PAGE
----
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Icicle – The Iceman Cometh


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“I started working on it pretty soon after I finished Under The Ice. I guess I was just working out where to take it.” There’s been a pretty hefty gap since Icicle dropped his eponymous debut album. Three and half years is a fair amount of time to wait for a follow up. But albums aren’t to be rushed, especially when trying to avoid ‘sophomore jinx’. Anyway, it’s not like Icicle, aka Jeroen Snik, has been resting on his laurels. “In the meantime I’ve done some different things, some non-Icicle related stuff. Mostly I was searching for what it should be like – I really didn’t want to repeat the first album or make something that was similar. I spent a lot of time developing my sound design and dynamics, the way I work, my techniques and stuff like that.” Entropy really started to come together about a year ago for Icicle. Once he’d discovered a common theme in terms of how it sounded, everything else pretty much fell into place. “I got to a point where I could hear where it was going,” he explains, “After that it sped up a lot and the bulk of the music was made in the last six months or so.”

I point out that Entropy is, in comparison to Under The Ice, a harder, much colder sounding album, the production a lot more stark. Icicle’s music has always been more stripped back than most, but there feels like a harsher edge to his work on this album than any of his previous material. “I wanted to look more into the future. The very electronic, very well produced type of sound feels like its coming to the forefront. The types of synthesis that we use now, the dynamics, the tricks to make things loud and make the mixes really articulated and wide, to me that feels like progress. Entropy is my imagining of what my sound can be, where it can go and what it may be like in a couple of years time as well.” Drum & Bass production more than any other genre pushes the limits of what it is capable of. Though what can be done is mind blowing technically, it can come of the expense of the music itself. Clinical is good to a degree, but smooth the edges too much and it starts to lose its essence. As someone who’s stretching the barriers of his production style on Entropy, I wanted to get Icicle’s view. “You can definitely over produce. Music is still supposed to be music but it is a type of sound. It comes from synths and working the sound palette. When you talk about the coldness I think it’s more a modern take on it. I think there’s still a lot of music in it but ultimately for me I’m getting to a point where electronic music is more about process and development. My sound has always been quite minimal so I’m always searching for those soundscapes and textures.”

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Icicle’s journey to the point where he’s got album number two under his belt has been mainly travelled via the path of drum & bass, with little diverts into dubstep and techno here and there. While his name and reputation are built on 170bpm foundations, electronic music as a whole has always been the main aim for Icicle since the start. In that regard, you could say Entropy is his way of realising that aim, but still keeping it within the drum & bass space he works in. “From the beginning I’d wanted to be an electronic music producer rather than just a drum & bass producer but its not always easy. In the beginning I made pretty straightforward drum & bass. Quickly you get known for a certain sound and to break out of it is pretty difficult. But with dubstep happening things have got more open and I’m free to do more experimental stuff. With the album it was a place I could really take it somewhere. Really, if you think about, if the album has a couple of dance floor tunes that people will play the album is already a success,” he says laughing. “But then you have lots of music left to experiment. That’s why I have the Entropy interludes as a thread through the album but also as a no rules, no dance music mindset for me to make some music in. With some of the other stuff that’s on there, you can get away with that on an album. I’d say my progression has definitely come a long way.”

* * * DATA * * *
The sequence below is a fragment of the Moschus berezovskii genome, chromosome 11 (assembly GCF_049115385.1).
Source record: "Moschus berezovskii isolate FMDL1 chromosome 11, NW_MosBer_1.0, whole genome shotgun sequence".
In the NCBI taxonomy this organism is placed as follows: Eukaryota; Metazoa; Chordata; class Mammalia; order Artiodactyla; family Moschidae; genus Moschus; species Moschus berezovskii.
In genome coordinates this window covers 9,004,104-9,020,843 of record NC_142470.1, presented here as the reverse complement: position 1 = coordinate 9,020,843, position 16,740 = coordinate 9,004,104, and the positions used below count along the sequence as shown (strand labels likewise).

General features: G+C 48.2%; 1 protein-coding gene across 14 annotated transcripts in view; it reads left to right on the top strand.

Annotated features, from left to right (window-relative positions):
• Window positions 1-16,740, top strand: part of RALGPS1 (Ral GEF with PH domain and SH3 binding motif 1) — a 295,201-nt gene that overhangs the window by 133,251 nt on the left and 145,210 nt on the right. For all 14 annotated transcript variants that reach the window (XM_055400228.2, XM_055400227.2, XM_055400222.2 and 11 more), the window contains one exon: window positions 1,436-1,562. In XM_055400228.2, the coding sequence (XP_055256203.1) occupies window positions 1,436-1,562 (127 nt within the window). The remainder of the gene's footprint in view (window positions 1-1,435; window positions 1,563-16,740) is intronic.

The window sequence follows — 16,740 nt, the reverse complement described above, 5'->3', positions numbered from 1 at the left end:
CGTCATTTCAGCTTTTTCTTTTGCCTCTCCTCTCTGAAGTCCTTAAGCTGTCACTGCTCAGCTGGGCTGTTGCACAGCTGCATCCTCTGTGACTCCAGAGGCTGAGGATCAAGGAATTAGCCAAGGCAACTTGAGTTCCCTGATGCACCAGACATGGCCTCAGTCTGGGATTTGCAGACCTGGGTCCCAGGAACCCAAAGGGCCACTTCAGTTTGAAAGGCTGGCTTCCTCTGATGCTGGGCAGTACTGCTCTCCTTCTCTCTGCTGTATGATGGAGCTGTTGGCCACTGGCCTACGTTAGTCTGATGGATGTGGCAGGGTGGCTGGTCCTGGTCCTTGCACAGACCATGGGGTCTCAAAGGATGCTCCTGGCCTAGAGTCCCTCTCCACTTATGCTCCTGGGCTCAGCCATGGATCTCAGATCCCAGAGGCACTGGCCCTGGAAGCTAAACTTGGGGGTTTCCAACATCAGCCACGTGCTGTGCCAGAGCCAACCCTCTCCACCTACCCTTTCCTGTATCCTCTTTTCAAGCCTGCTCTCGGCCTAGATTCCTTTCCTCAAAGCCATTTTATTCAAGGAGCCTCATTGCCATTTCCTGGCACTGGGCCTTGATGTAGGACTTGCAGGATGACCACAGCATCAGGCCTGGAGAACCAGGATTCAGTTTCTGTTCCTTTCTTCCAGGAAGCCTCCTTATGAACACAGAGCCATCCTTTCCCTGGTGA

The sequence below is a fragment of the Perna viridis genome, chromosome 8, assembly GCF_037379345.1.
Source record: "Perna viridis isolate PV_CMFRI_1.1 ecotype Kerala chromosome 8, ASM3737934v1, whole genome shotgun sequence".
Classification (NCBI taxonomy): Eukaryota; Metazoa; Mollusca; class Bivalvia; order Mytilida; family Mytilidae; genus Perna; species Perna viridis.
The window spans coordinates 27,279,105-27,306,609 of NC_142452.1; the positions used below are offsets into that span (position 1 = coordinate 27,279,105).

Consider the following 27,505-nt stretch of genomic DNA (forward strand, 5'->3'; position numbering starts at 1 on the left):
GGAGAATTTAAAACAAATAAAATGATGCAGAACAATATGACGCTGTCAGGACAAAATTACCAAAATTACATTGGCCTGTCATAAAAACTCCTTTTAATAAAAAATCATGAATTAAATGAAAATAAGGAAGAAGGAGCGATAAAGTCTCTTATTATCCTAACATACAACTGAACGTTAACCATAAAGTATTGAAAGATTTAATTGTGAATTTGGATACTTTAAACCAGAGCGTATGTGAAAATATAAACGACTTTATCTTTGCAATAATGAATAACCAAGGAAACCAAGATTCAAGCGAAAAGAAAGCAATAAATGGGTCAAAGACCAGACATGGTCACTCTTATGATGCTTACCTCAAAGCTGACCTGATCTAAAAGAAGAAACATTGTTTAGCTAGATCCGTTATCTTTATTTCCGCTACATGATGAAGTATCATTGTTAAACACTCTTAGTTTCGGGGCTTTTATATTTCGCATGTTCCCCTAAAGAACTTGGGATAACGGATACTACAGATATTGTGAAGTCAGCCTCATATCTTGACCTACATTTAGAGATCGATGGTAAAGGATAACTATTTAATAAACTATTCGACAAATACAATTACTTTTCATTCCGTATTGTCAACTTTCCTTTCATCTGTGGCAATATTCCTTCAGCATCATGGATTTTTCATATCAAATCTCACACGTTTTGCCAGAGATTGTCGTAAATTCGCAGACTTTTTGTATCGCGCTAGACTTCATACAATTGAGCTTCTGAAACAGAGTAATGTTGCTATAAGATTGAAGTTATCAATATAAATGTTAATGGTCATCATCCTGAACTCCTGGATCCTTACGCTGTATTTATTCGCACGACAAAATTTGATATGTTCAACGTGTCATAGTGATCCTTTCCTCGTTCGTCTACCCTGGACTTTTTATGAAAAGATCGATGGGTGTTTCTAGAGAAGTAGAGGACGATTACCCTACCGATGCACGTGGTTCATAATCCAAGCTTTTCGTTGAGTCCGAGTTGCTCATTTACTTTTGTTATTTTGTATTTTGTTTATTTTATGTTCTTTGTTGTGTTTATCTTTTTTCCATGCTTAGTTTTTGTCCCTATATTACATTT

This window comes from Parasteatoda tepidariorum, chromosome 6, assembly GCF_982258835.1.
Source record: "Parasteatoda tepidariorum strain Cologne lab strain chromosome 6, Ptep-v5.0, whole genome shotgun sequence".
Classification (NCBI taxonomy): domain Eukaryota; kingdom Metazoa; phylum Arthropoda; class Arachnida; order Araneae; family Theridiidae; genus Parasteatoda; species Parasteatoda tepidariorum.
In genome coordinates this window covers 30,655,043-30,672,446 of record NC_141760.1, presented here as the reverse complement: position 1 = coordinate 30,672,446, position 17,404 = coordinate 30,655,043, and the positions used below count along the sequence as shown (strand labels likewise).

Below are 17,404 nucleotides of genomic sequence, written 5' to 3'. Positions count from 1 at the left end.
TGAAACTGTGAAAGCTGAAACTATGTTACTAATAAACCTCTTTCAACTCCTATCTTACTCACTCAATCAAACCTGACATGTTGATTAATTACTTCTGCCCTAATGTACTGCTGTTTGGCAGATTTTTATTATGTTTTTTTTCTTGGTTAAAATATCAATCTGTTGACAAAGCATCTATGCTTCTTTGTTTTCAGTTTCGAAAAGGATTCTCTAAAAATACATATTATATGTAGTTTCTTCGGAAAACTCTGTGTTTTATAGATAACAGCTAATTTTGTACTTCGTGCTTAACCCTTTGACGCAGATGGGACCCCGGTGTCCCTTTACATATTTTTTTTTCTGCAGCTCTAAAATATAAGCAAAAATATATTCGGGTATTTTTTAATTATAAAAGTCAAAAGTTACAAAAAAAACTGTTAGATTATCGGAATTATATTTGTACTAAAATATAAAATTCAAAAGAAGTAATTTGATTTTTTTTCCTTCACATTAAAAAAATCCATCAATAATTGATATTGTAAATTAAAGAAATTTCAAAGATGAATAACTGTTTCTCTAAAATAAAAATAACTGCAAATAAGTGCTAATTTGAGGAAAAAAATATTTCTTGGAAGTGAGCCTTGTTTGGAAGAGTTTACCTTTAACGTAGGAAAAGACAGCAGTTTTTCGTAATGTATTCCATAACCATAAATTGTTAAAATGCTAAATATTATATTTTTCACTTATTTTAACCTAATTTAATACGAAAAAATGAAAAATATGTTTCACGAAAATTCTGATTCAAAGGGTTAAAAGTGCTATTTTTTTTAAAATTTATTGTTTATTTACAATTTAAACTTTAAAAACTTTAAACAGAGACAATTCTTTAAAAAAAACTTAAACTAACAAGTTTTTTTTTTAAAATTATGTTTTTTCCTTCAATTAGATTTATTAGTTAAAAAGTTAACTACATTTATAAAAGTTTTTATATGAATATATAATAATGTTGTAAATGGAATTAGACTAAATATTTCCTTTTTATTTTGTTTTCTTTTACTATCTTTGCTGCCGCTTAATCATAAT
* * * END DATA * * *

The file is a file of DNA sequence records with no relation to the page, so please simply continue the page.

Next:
Icicle’s progression as an artist includes focusing on and developing his live show based around much of the material featured on Entropy and more. When a drum & bass producer say they’re doing a ‘live show’ it’s usually viewed as a cynical way to tag a few more zeroes onto their fee and let a computer do most of the work. Not in Icicle’s case. “It’s based around an Akai MPC, a Virus TI, a bunch of compressors, a bunch of effects, a mixer; a keyboard to play stuff live. I do the effects live, mix things out live, do the dynamics etc. The reason I started doing it is because you can do it, it’s not that much harder. It’s hard… but not impossible to do. Not everybody will see the difference between doing that and doing a laptop set, but I will. Especially in the current climate where you can turn up with a USB stick and just play like that. Some of the skill has gone out of performing.” It’s that appreciation for the art form in its various guises that has always kept as one of drum & bass’s most popular figures: his love for all aspects of the craft. “I don’t know if the live show will be more successful but for myself it’s a massive challenge, and for people who do care about it will stand there go ‘wow you can do it that way?’ That for me is where the fun is. Where it feels like you’re pushing yourself or doing something difficult and doing it well you know?”

Entropy is out now on Shogun Audio. Get info and tickets for his Entropy album launch party herewww.shogunaudio.co.uk/events/icicle-entropy-album-launch-party


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